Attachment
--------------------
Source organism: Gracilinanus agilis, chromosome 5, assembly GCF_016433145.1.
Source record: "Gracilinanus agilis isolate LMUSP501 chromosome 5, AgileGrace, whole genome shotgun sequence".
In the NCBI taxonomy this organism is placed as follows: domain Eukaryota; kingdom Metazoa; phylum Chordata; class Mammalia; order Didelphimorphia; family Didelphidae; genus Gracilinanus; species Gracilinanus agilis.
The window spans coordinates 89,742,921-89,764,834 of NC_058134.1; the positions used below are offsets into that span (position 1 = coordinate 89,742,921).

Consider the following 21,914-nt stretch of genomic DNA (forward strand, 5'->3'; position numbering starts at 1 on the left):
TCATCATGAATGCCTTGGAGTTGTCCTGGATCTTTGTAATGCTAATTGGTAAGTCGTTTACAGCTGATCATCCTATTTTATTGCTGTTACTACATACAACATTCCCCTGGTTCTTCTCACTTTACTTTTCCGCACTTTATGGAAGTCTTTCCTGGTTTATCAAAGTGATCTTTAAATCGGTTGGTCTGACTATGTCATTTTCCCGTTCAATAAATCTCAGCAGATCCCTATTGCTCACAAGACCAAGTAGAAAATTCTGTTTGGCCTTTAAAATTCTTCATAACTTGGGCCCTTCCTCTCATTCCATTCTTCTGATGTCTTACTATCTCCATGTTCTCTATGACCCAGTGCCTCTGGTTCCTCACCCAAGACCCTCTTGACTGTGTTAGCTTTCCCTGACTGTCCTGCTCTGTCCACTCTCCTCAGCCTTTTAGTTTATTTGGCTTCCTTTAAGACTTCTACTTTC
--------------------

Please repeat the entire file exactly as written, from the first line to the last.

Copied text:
Source organism: Gracilinanus agilis, chromosome 5, assembly GCF_016433145.1.
Source record: "Gracilinanus agilis isolate LMUSP501 chromosome 5, AgileGrace, whole genome shotgun sequence".
In the NCBI taxonomy this organism is placed as follows: domain Eukaryota; kingdom Metazoa; phylum Chordata; class Mammalia; order Didelphimorphia; family Didelphidae; genus Gracilinanus; species Gracilinanus agilis.
The window spans coordinates 89,742,921-89,764,834 of NC_058134.1; the positions used below are offsets into that span (position 1 = coordinate 89,742,921).

Consider the following 21,914-nt stretch of genomic DNA (forward strand, 5'->3'; position numbering starts at 1 on the left):
TCATCATGAATGCCTTGGAGTTGTCCTGGATCTTTGTAATGCTAATTGGTAAGTCGTTTACAGCTGATCATCCTATTTTATTGCTGTTACTACATACAACATTCCCCTGGTTCTTCTCACTTTACTTTTCCGCACTTTATGGAAGTCTTTCCTGGTTTATCAAAGTGATCTTTAAATCGGTTGGTCTGACTATGTCATTTTCCCGTTCAATAAATCTCAGCAGATCCCTATTGCTCACAAGACCAAGTAGAAAATTCTGTTTGGCCTTTAAAATTCTTCATAACTTGGGCCCTTCCTCTCATTCCATTCTTCTGATGTCTTACTATCTCCATGTTCTCTATGACCCAGTGCCTCTGGTTCCTCACCCAAGACCCTCTTGACTGTGTTAGCTTTCCCTGACTGTCCTGCTCTGTCCACTCTCCTCAGCCTTTTAGTTTATTTGGCTTCCTTTAAGACTTCTACTTTC